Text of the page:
I hope to get to your level one day, but right now:

                        1. My very long s/m list is a fact I have to cope with right now, and am looking for the right way to do that. I feel encouraged though to find that people do manage to get their lists shorter, and hope to be there someday.

                        2. As I mentioned in my first post, so many of these s/m projects are things I would have started doing today if I had the time, and still hope to get to SOMEDAY, kicking them up -> to the project-list, and not down -> to trash.

                        Mic

                        Comment


                        • #13
                          I have a question.

                          If it takes 5 seconds to decide whether to do one Someday Maybe this week, even if you have 200 items, it will add just about 15 minutes to your weekly review. Just make a decision. If you need more than 5 seconds to think on a particular item, maybe sticker or highlight it in some way to take time during the week to explore whether it is a good time to do it. Make it a next action. Whatever.

                          Now for me, 15 minutes to think about my hopes and dreams every week is not too much.

                          How much time does it really add to your weekly review to look over your hundreds of someday maybes? Have you timed it?

                          If it is less than 20 minutes, maybe something else is bothering you about your Someday Maybes - maybe you feel like there is too much in your life you are not doing.

                          Comment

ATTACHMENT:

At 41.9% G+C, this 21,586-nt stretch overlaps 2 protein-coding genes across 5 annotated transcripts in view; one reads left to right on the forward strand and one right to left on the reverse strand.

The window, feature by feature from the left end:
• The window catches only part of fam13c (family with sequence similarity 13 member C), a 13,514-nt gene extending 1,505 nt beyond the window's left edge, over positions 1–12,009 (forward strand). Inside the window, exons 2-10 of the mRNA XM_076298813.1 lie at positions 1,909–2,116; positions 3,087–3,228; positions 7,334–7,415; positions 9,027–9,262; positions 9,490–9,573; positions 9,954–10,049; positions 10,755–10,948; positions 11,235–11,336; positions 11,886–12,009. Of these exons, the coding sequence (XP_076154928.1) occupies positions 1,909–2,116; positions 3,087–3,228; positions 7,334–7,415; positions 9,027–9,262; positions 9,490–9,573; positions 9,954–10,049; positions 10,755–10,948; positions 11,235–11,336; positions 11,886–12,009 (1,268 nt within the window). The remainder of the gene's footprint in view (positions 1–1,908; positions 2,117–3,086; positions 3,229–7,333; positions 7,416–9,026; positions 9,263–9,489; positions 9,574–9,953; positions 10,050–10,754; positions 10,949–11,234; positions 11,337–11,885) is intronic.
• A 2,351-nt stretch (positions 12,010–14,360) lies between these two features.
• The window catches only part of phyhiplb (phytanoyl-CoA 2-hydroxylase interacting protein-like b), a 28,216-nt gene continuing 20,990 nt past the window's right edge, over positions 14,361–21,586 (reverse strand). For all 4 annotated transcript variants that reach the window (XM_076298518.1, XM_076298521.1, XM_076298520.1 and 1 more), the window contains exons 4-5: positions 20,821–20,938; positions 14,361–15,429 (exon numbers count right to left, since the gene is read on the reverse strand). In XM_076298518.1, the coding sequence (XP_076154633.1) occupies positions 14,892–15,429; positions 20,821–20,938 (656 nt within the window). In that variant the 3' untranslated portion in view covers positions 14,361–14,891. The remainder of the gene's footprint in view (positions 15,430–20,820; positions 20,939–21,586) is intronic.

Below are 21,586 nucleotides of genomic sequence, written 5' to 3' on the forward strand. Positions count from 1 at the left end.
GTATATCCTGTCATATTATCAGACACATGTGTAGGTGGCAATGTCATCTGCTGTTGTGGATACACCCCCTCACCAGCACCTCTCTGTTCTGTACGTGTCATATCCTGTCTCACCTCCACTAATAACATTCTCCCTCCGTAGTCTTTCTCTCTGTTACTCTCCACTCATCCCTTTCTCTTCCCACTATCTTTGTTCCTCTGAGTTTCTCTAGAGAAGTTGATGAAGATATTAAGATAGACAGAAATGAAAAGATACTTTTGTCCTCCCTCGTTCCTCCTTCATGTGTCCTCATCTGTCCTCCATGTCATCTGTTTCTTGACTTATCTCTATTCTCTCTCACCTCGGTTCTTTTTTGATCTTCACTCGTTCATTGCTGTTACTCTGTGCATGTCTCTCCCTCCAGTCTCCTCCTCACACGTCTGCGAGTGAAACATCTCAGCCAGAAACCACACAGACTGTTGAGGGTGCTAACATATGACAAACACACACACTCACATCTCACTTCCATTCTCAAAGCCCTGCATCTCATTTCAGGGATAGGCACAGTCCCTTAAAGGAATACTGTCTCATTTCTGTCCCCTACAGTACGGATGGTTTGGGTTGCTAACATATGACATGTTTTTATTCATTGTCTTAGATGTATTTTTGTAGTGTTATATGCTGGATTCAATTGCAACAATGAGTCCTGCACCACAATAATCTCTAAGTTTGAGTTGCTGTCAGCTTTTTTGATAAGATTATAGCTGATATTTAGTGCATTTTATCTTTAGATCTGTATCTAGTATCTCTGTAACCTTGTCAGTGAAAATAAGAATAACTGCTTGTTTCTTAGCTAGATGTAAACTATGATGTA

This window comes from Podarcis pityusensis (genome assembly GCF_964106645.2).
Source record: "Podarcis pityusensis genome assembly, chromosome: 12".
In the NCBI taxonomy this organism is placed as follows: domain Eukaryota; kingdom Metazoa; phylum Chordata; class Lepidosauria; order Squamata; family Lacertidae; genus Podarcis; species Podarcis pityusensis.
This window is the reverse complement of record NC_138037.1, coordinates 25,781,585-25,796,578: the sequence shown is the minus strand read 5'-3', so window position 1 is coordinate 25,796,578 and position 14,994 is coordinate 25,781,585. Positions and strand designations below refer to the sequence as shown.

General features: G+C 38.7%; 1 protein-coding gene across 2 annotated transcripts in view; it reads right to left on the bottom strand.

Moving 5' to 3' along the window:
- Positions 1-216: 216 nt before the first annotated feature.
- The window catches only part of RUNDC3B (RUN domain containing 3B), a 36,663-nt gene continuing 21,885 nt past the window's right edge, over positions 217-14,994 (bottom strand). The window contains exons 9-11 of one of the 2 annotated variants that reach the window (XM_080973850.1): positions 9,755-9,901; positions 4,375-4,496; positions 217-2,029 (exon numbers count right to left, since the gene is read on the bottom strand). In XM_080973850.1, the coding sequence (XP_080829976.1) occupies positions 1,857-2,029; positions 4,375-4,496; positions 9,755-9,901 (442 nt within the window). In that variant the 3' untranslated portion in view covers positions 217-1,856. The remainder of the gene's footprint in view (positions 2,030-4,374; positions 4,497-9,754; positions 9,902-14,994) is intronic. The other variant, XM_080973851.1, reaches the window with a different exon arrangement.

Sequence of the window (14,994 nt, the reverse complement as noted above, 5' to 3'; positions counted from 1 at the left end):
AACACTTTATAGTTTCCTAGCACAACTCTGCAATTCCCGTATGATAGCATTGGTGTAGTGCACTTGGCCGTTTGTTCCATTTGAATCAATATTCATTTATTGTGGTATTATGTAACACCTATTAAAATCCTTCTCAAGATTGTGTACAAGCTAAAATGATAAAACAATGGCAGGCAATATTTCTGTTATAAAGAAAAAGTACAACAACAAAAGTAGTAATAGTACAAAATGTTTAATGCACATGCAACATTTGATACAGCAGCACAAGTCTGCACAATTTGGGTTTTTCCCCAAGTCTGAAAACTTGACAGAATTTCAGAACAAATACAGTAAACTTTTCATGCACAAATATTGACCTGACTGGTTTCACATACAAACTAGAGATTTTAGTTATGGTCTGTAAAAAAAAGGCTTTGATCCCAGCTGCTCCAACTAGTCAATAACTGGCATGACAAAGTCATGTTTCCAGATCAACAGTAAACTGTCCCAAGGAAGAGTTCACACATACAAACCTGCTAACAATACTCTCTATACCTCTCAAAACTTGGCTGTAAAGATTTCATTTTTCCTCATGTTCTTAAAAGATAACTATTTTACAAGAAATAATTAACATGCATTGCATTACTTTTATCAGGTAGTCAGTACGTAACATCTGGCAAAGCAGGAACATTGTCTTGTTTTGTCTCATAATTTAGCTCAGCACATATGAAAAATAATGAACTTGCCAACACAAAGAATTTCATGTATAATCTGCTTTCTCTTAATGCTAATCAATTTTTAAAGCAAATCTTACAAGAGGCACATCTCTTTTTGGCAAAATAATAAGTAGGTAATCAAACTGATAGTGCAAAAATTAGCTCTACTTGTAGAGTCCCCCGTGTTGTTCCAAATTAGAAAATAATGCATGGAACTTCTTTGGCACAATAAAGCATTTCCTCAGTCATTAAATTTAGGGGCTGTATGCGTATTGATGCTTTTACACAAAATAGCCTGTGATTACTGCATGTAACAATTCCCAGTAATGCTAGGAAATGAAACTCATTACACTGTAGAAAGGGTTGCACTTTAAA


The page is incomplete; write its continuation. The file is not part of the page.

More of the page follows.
• #14
                            Originally posted by cojo View Post
                            I have a question.

                            If it takes 5 seconds to decide whether to do one Someday Maybe this week, even if you have 200 items ...
                            Cojo,

                            I have many more then 200 s/m items. And they are not dreams but most of them are projects that are waiting for resources- time & money.

                            Going through them is not funny, thats true, but I don't think that is the point. It takes longer than 5 seconds to decide if there is a chance to kick-start a project or there is no use (It can involve the question- what is the next action- too) and 10 seconds times 500 is an hour and half of hard thinking. Furthermore, thinking about an item that last week you alreay thought there is no chance you're going to get to it in the next few months, and you think it over again - that's useless. DA says that having the same thought again should only be done if you enjoy that - and I agree.

                            That is why I thought to devide my s/m into layers and re-think about an item only after there is a chance the circumstances have changed. It could be that in the future I will change this back to the regular way, but for now I think that is justifiable.

                            Mic
                            Last edited by Mic; 04-22-2009, 12:41 PM.

                            Comment


                            • #15
                              Originally posted by Mic View Post
                              I don't know LifeBalance or Omnifocus, can they syncronize with a Palm Treo?
                              I have a Palm Treo and I have used both LifeBalance and now Omnifocus.

                              Both synch to the treo. Omnifocus via iCal and then missing synch. LifeBalance by it's own Palm OS application and missing synch.